After a nervous week spent watching the weather forecast, Saturday 7th October turned out to be fine, which was a great relief to the Redlake Valley Community Benefit Society and its small army of local volunteer helpers who worked tirelessly to make the second Chapel Lawn Woodland Fair such a resounding success. With generous sponsorship from Shropshire Housing Group, the fair had been in the planning since November last year. It was a joint effort between the Society, the Village Hall Committee and St Mary’s Parochial Church Council, with an agreement to split the fair’s profits between the three. Over 450 visitors paid to attend the Woodland Fair (either at full or reduced price), over £900 was taken in the Village Hall by selling refreshments and just over £200 was collected in selling raffle tickets. Taking into account the various costs of putting on the event and the grant received from Shropshire Housing Group, the profit amounted to £2,400 which will be divided equally between the Village Hall, St. Mary’s Church and the Redlake Valley Community Benefit Society.
Not that making money was the only reason for holding the fair. The Society had been repeatedly asked to mount another since the first was successfully held in 2012. Another aim of the day was for local businesses to promote their services and products. Local firms present included the Clun Log Company, Darky Dale Riding School, School House B&B, Bucknell Nurseries, Prince and Pugh with their log burners, some of the Redlake Artists, and Dodds Logs Ltd.
Learning more about woodland, wildlife and the countryside was also top of the day’s agenda. “In a Nutshell” talks in the church covered topics as varied as the return of the Pine Marten, local history, tree-ring dating, and mammal bones! Display stands on the importance of pollinating insects and bee-keeping attracted a great deal of interest, while live owls and baby hedgehogs drew visitors of all ages to the rescue stands like magnets. Hedge-laying and wild food foraging were two more possibilities. Conservation bodies were well represented by Shropshire Wildlife Trust, The Forestry Commission, Shropshire Hills AONB Partnership and Myndtown’s ‘Life on the Edge’ grassland verges project.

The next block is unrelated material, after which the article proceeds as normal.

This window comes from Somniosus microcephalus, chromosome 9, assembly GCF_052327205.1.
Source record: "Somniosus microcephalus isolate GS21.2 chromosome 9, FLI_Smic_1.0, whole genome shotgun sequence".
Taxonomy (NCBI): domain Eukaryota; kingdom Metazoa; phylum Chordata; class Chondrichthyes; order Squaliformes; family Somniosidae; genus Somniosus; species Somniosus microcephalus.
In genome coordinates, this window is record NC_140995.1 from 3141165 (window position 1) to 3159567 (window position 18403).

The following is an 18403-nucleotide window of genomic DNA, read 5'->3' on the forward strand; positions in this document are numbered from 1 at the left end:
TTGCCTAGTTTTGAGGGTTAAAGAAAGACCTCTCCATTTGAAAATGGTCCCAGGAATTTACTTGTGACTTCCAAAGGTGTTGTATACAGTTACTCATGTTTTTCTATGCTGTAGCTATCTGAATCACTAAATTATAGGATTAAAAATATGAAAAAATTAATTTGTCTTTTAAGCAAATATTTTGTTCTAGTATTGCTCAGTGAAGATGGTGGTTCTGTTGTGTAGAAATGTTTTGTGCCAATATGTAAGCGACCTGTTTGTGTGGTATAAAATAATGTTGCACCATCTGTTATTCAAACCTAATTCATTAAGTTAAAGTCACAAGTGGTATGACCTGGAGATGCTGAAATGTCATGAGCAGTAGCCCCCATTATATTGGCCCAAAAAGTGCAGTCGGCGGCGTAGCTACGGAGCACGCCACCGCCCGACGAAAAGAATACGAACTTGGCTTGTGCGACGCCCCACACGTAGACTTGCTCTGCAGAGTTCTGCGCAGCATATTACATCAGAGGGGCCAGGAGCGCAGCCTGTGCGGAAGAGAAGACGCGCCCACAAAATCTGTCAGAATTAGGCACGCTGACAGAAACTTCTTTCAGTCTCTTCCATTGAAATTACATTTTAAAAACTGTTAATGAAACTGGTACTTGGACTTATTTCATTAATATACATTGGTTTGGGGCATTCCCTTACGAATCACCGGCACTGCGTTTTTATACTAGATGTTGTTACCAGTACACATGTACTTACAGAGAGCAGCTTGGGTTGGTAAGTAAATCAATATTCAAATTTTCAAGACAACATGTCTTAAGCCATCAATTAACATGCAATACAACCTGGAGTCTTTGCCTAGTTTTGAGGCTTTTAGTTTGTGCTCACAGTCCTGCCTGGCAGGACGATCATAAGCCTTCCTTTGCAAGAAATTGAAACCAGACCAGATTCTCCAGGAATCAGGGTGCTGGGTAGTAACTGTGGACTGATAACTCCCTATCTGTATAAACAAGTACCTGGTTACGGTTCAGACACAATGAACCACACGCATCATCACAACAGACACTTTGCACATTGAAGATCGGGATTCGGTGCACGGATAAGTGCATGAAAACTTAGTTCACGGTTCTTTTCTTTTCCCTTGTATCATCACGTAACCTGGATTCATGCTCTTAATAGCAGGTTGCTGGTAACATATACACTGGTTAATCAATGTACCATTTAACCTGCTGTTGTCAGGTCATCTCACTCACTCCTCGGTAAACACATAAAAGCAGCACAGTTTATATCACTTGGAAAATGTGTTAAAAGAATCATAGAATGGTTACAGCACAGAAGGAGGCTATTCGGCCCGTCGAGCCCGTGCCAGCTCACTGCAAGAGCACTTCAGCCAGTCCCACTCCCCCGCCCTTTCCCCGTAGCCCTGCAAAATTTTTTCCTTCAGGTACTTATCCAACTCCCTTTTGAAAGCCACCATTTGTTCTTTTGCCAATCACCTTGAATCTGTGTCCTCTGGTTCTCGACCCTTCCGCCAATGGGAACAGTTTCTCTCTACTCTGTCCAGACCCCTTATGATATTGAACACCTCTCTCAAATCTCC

Back by popular request were Bob James’ very difficult tree ID quiz, Elsa the heavy horse, John Sankey and his traction engine, and Keith Meredith’s wonderful walking sticks. A clog maker, two chair makers and three woodworkers helped represent the craft section. Also very popular amongst the stands in the hall were the sewn trees, the Marches Book Art Group and the bug hotels.
A day out for the family was another aim of the day and children were not overlooked. There was face-painting in the school yard, and story-telling and drumming over in the Society’s woodland quillet.
Machinery enthusiasts were rewarded with displays of chain saws, log splitters, an extremely large, farm-based wood boiler, and a mobile saw bench.
Brineddin Wood itself came under scrutiny with demonstrations of how deer fencing has already enabled coppiced hazel and oak to regenerate within the space of less than a year. Visitors to the Community Benefit Society’s stand signed the 2017 Tree Charter while ‘sister bodies’ in the form of the Knighton Tree Allotment Trust and Knucklas Castle Community Trust were kept busy explaining their work.